Hello, readers of the Chicago Faculty Blog. It's a great honor to have our paper, The Piracy Paradox: Innovation and Intellectual Property in Fashion Design, which will appear in the December Virginia Law Review, serve as the topic of discussion on the mobblog and we thank Randy Picker for suggesting the idea. We also want to thank the commentators he has rounded up; it’s always great to get feedback from colleagues whose work we admire.
The Piracy Paradox is about the challenge that the fashion industry presents to the orthodox theories of IP. Advocates for strong IP rights argue that absent such rights copyists will free-ride on the efforts of creators and stifle innovation. Yet fashion presents a significant empirical anomaly: the industry produces a huge variety of creative goods without strong IP protection in one of its biggest markets (the United States), and without apparent utilization of nominally strong IP rights in another large market (the countries of the European Union). Copying and derivative re-working are rampant in both the U.S. and E.U., as the orthodox account would predict. Yet innovation and investment remain vibrant.
Why, when other major content industries have obtained increasingly powerful IP protections for their products, does fashion design remain mostly unprotected --and economically successful? The fashion industry is a puzzle for orthodox IP theory.
Our paper explores this puzzle.
We argue that within the fashion industry copying does not deter innovation--and it may actually promote it. This makes the existing low-IP regime stable, even though in nearly every other major creative industry IP rights are strong and (often) expanding. In explaining the piracy paradox, we aim to shed light on the creative dynamics of the relatively-unexplored apparel industry. But we also hope to spark further exploration of a fundamental question of IP policy: to what degree are IP rights necessary *in particular industries* to induce innovation? Is the kind of stable low-IP equilibrium we see in the fashion industry imaginable in other industries as well?
(A brief doctrinal note: Why is fashion design mostly unprotected by IP law in the
Many of the details of our paper will emerge in the commentary to follow, but we’ll provide a quick summary here. We advance an explanation for the piracy paradox that relies on two interrelated elements: induced obsolescence and anchoring. Both phenomena reflect the status-conferring power of fashion, and both suggest that copying, rather than impeding innovation and investment, actually promotes them.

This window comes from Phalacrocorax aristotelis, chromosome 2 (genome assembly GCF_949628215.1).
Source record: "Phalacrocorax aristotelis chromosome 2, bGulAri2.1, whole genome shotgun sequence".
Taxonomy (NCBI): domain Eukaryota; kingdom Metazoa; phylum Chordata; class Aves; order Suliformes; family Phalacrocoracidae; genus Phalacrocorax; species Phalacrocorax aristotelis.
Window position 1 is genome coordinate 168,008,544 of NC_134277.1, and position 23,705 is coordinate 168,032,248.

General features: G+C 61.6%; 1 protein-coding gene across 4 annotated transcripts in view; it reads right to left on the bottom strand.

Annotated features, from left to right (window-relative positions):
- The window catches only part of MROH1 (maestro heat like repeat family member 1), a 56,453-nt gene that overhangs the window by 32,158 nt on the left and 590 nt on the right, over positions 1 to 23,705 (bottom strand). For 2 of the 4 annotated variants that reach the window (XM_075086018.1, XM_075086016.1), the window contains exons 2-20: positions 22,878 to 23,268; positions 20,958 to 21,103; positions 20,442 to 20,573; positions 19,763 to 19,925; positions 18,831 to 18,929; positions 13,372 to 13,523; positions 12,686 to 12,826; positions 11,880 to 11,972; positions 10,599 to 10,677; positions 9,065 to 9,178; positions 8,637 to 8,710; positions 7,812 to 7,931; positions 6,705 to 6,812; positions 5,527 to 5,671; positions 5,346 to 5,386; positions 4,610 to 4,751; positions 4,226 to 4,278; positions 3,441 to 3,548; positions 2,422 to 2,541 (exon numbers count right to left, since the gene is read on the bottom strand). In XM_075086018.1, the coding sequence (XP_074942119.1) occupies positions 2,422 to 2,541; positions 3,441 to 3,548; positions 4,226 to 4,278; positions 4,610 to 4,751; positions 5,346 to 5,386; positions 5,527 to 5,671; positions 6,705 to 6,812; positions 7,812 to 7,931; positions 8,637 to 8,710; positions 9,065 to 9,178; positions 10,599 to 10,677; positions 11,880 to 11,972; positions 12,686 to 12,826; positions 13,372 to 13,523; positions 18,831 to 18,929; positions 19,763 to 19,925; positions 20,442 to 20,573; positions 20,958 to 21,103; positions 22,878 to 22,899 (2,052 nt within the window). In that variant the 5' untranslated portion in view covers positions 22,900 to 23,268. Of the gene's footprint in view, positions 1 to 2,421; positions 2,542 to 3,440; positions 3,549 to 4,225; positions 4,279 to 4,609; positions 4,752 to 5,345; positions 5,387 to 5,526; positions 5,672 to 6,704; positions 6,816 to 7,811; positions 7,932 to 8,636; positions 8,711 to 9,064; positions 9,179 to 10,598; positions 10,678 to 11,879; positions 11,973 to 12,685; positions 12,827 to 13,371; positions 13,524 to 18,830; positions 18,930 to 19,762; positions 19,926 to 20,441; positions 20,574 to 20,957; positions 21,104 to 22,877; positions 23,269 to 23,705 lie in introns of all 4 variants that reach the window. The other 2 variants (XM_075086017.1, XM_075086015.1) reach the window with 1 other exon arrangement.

First, what do we mean by induced obsolescence? Fashion is a status-conferring, or “positional”, good. As an attractive design begins to spread, its status-conferring value grows as fashion-forward consumers consume it. But as the design diffuses to the general public, its positional value declines, and fashion-conscious early adopters begin to seek the next new thing. Obligingly, the fashion industry has a new round of design innovations ready for them to consume. The cycle of innovation and diffusion starts again.
This is the fashion cycle, and it’s familiar to anyone who’s thought about the industry or even paged through an issue of Vogue. Less well-appreciated is the connection to the otherwise-puzzling low-IP regime. The industry’s practice of copying and re-working attractive new designs very quickly is made possible by the current legal regime. The legal regime speeds up the fashion cycle by diffusing designs more rapidly, which then drives them toward exhaustion.
We also describe a second dynamic, anchoring, that works along with induced obsolescence in stabilizing fashion’s low-IP equilibrium. The basic thrust is simple and reflects another well-known attribute of fashion: trends. By turning out a large number of copies and derivations each season, the industry “anchors” its seasonal output to a discrete set of designs that characterize what is, at least for the moment, in fashion. The low-IP regime in fashion permits trends to occur, and trends in turn drive the fashion cycle. We discuss some of these trends in the paper and provide pictures to illustrate. The process of trend-making is so familiar that it’s almost invisible. But it’s a vital element of the industry’s innovation process, and it is able to happen in part because IP doesn’t stand in the way.
There is much more to say. But we hope that the discussion over the next few days will touch on a subject we begin to explore in The Piracy Paradox; namely, whether the story of the fashion industry extends to other creative fields. We are particularly interested in exploring what we term the “negative space” of IP law. By that we mean creative activities to which IP rules could apply, but do not. We offer a clutch of examples: food; football plays; perfume scents; haircuts; and many more. Why do these plainly creative endeavors fall in the negative, rather than the positive, space of copyright? This question goes well beyond our forthcoming article, but we think it is fascinating and surprisingly unstudied.